25
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H&M seem to be on this as well, I've been seeing a ton of this there

on another note - I keep reading this as 'the pedophiles' and it freaks me out just as much everytime

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11-09-2010
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Zara has great tops and coats but their pants lol are horrible and unflattering they need to fix that

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13-09-2010
  27
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from the new york times blog

Quote:
New York Fashion Week | The Céline Factor

As the New York spring collections began, just five days ago, the main question on the minds of fashion editors was how much Céline would there be on the catwalks. We knew it would be in the audience — that stripe-y tunic dress with zip shoulder (so Agnès B and yet so not) is ubiquitous at Lincoln Center, as are the wide-leg pants, the khaki shirt with gold zipper pulls, the soft square tote. But how much of the Céline designer Phoebe Philo’s tailored conceptualism, her hand with stripped-back superhot sportswear, would find its way into American clothes remained to be seen. We — fashion editors — all remember the Marni-fication of the industry a decade ago. We know very well what one cool brand can do to women’s closets. And, let’s face it: sportswear is the hallmark of American fashion. Bringing Céline back is like lugging coal to Newcastle.

And so far the jury is happily out. Waistlines have risen on trousers — a Philo gesture — and jackets are everywhere, over everything. But the designers that have shown to date have, for the most part, chosen to refine their signatures, not forge a new one. The strongest sign of this was at Tom Ford, where the designer showed a ready-to-wear collection of ultra-luxurious, overtly glamorous, womanly clothes with all the curves and flourishes that Philo rigorously eschews.

That said, a certain elegant efficiency (which is very Céline) characterizes the first few must-have ideas for spring. Already we are thinking of plain white dresses (in organic batiste at Organic, fluttery silk at Thakoon, nonclingy jersey at Derek Lam), sleeveless trench frocks (DKNY, Derek Lam), something boyish in white eyelet (Rag & Bone, Thakoon, Tommy Hilfiger), really sharp shorts (surfer length at Alexander Wang, neat in navy at DVF). It’s well-proportioned sportswear without lots of bells and whistles; done with a clever eye for cut (a narrower armhole, a niftier elevated waistline, the kind of tricks Scott Sternberg of Band of Outsiders excels at), nothing looks sharper or, indeed, more chicly American.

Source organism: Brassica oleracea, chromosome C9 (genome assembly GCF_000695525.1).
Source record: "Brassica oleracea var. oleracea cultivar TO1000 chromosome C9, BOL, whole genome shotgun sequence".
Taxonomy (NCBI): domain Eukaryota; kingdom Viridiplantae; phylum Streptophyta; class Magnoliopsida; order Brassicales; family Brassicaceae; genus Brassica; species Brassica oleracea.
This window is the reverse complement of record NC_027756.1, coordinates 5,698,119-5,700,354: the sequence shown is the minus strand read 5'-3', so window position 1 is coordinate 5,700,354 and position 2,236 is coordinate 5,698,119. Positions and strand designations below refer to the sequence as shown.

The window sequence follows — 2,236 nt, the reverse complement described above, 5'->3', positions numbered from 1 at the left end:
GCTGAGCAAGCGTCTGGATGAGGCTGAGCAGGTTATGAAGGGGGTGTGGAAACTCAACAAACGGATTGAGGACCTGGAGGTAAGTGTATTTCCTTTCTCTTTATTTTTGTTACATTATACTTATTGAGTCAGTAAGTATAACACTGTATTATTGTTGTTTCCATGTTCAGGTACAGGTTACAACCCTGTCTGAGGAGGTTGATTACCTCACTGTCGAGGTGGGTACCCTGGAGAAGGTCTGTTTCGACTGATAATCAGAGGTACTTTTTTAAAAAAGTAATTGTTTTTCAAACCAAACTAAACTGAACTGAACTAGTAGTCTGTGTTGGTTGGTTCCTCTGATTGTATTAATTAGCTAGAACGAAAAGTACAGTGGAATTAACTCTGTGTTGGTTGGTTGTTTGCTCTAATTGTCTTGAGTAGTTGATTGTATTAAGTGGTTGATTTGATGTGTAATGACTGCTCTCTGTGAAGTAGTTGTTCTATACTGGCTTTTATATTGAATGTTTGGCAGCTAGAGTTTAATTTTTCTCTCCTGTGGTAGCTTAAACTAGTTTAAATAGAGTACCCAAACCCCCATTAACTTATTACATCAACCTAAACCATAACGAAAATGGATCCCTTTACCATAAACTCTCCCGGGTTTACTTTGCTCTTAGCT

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13-09-2010
  28
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^ Elegant efficiency is a great term for it. I think what's making this trend so popular is how un-intimidating and effortless it is - you can look elegant and chic without looking pompous, posh, contrived or boring, all common stereotypical images the word "elegant" often conjures.

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13-09-2010
  29
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i love minimalist pieces. i wish high street shops had things that were simpler and better cut. i'm not against scruffy or anything like that, but there's something about clean lines & simple colours that i love. jil sander, phoebe philo etc design stuff i love so much.

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19-09-2010
  30
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i think the reason it's so popular is that it is intended for GROWN women...
and not girls...

there are LOADS of things out there for teens and twenty-somethings...
but when it comes to women in their mid-thirties and beyond...
there is a serious hole in the market...

many women cannot- and DO NOT - want to wear pants that hit on their hips and below...
one of the best things to come out of this is that we are finally seeing waistbands inch up a bit further...
and not in a cartoonish- acne/corset jeans sort of way...
*too silly for words!!!...
but in a very chic and elegant 70's bianca jagger kind of way...

thank GAWD!..
...

these are the kinds of clothes you can wear to a college lecture or to a board meeting...
they are more serious and still sexy...
these are the kinds of clothes that women wore during the 70's sexual revolution-
when women were standing up for their rights in the worklplace and in the bedroom...

these are serious clothes...
and incredibly fun as well...

what's not to love...